9. Note D to the IRAL Terms of Reference, says: “The Panel will focus its consideration of the justiciability of prerogative powers to the prerogative executive powers as defined in 3.34 of the Cabinet Manual. “ Yet this very important constitutional issue is not mentioned in the Questions at Section 1, 2 or 3, upon which submissions are invited. This is not an optimal way to proceed.
The Political Agenda.
10. It is worth foregrounding the political agenda behind the bland appearance
of many of the issues placed before this review. The establishment of IRAL is testament to the influence of Policy Exchange, and its connections with Michael Gove, who was its chair when set up in 2002. Policy Exchange is a well funded, so called ‘centre right’ Think Tank. It also scores ‘zero’ for transparency on the sources of its funding, which is probably from ultra- conservative American organisations. Though not entirely clear publicly, it seems that Michael Gove, as Minister for the Cabinet Office, has overview of this CDR Commission and IRAL.
11. Policy Exchange, through its sub-group, the Judicial Power Project, has a long history since at least 2013, of discovering, or fomenting, so- called ‘public concern’ about what they called ‘judicial overreach’. This focused upon the breadth of judicial review, especially in application of the Human Rights Act. ‘Modernising’ the latter is one of the issues designated for the Commission. It is worth examining their best effort to articulate their objections. They produced a glossy booklet called ‘Human Rights and Political Wrongs: a new approach to Human Rights law’, by Noel Malcolm, in 2017. He tried but utterly failed to identify the boundary of what properly falls within the remit of the Courts and what would be ‘overreach’.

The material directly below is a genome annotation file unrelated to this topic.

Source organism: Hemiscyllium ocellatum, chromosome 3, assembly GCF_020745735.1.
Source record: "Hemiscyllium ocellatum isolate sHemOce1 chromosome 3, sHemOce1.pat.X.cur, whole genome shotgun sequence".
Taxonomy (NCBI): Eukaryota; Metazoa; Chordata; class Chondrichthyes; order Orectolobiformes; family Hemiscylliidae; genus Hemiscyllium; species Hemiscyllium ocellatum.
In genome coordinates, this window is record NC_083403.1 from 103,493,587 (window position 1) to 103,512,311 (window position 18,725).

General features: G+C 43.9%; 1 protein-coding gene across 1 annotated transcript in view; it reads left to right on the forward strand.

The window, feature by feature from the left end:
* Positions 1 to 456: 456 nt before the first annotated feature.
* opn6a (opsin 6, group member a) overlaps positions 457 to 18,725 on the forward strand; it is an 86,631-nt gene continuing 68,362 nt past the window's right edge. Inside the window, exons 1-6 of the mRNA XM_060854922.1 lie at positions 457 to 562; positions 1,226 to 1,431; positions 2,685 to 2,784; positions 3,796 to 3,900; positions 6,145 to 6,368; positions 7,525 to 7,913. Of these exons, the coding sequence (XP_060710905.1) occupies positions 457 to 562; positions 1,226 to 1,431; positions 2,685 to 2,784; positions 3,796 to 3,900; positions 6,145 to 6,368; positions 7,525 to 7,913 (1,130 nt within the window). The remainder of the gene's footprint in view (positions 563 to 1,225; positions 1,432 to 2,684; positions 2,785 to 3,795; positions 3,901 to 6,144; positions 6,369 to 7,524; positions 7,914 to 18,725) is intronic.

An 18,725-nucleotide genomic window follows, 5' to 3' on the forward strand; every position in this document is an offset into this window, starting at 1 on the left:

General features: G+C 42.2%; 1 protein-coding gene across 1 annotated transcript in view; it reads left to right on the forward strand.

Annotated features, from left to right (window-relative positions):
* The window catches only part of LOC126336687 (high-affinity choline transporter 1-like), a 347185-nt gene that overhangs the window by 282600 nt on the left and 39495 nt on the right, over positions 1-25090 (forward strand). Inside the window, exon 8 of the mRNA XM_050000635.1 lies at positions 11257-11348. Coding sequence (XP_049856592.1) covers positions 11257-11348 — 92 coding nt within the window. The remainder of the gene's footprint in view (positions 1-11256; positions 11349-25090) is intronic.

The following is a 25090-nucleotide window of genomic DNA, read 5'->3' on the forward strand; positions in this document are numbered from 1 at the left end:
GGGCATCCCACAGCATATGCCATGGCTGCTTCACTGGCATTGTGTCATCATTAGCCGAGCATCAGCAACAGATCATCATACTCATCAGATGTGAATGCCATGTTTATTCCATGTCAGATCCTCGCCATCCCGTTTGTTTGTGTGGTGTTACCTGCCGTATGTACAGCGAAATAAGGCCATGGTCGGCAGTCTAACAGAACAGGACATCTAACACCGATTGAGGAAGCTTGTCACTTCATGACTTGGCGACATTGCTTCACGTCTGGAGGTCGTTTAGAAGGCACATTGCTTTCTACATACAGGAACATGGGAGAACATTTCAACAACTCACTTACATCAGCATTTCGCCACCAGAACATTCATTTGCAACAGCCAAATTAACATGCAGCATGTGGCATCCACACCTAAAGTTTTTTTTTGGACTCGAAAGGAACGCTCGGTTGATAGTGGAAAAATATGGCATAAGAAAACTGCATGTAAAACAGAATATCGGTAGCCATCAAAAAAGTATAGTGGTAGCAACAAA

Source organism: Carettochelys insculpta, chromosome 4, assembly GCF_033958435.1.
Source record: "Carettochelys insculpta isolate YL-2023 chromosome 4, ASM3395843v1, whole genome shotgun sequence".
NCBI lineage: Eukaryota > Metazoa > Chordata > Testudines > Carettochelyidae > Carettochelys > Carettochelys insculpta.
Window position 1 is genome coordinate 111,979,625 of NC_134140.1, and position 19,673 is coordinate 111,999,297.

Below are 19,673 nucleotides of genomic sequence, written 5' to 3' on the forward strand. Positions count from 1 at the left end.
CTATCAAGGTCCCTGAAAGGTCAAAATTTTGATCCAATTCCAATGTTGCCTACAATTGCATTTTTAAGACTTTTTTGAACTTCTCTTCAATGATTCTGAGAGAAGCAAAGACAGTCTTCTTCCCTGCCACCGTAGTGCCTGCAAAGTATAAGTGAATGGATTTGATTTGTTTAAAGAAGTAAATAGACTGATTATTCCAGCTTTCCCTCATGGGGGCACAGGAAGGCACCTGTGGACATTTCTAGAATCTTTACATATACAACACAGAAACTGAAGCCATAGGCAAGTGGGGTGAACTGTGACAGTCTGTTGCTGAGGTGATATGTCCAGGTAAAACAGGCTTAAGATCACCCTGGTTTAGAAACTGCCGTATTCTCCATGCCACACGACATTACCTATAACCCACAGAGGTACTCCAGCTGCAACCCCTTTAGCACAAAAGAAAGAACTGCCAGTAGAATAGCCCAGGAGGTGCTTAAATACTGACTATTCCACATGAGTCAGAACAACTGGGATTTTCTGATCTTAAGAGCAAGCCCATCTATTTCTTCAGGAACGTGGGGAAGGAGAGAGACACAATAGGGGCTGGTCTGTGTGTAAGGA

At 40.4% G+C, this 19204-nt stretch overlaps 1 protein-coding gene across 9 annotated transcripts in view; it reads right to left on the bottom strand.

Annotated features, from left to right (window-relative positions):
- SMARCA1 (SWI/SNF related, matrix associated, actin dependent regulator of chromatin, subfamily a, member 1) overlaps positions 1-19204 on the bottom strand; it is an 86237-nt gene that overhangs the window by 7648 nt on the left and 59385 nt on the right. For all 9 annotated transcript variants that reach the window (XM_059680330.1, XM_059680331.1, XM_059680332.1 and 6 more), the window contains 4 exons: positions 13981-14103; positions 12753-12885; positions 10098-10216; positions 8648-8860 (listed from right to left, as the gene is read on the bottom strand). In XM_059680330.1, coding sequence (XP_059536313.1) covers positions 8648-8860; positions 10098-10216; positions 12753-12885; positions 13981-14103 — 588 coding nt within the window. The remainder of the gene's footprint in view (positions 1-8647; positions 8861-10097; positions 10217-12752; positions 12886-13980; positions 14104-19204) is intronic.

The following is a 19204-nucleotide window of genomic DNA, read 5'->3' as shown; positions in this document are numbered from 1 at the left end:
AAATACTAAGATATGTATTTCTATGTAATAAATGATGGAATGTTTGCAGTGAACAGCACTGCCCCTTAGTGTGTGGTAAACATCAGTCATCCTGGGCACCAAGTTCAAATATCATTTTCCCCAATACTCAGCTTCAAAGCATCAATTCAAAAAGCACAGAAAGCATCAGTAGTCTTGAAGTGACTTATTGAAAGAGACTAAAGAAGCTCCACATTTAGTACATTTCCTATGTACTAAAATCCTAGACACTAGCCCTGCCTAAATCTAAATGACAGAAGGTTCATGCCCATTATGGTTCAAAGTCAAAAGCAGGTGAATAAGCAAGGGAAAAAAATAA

12. Similarly with the successive lectures of Lord Sumption over many years on the same topic. He has been remarkably cavalier with his attempts at examples of ‘judicial overreach’. In his Mann lecture of 2011, Sumption suggested four examples of ‘judicial overreach’, including the Pergau Dam case. All four were promptly refuted by Stephen Sedley in the London Review of Books. In his 2013 Kuala Lumpur lecture, these examples disappear. Instead he castigated the ‘ex parte Witham’ decision of 1997. This struck down an Order imposing unaffordable fees for a litigant, since it impeded the right of access to the Courts, without express power. He called this a ‘revealing example’ of ‘precisely the kind of policy decision which on any orthodox view of English public law is not for judges. It is an inescapably political question.’ The 2017 Supreme Court in the ‘Unison’ case reached the same decision upon the same grounds as Witham, which was expressly approved. Sumption now in his Reith Lectures describes the Unison decision as ‘perfectly orthodox.’
13. He too in his Reith Lectures advanced no explanatory principle which could distinguish those ‘political’ issues which fall outside the proper domain of ‘the law’. Nor does Sumption suggest a ‘political’ mechanism by which such issues could be decided. Is it realistic to imagine a Parliament which could find the will, and the necessary time and resources? Nor does he suggest a practical means by which the ‘law’ should withdraw from its extended ‘empire’. Would this need legislation, or should the Supreme Court re- consider several decades of decisions about the boundaries of public law?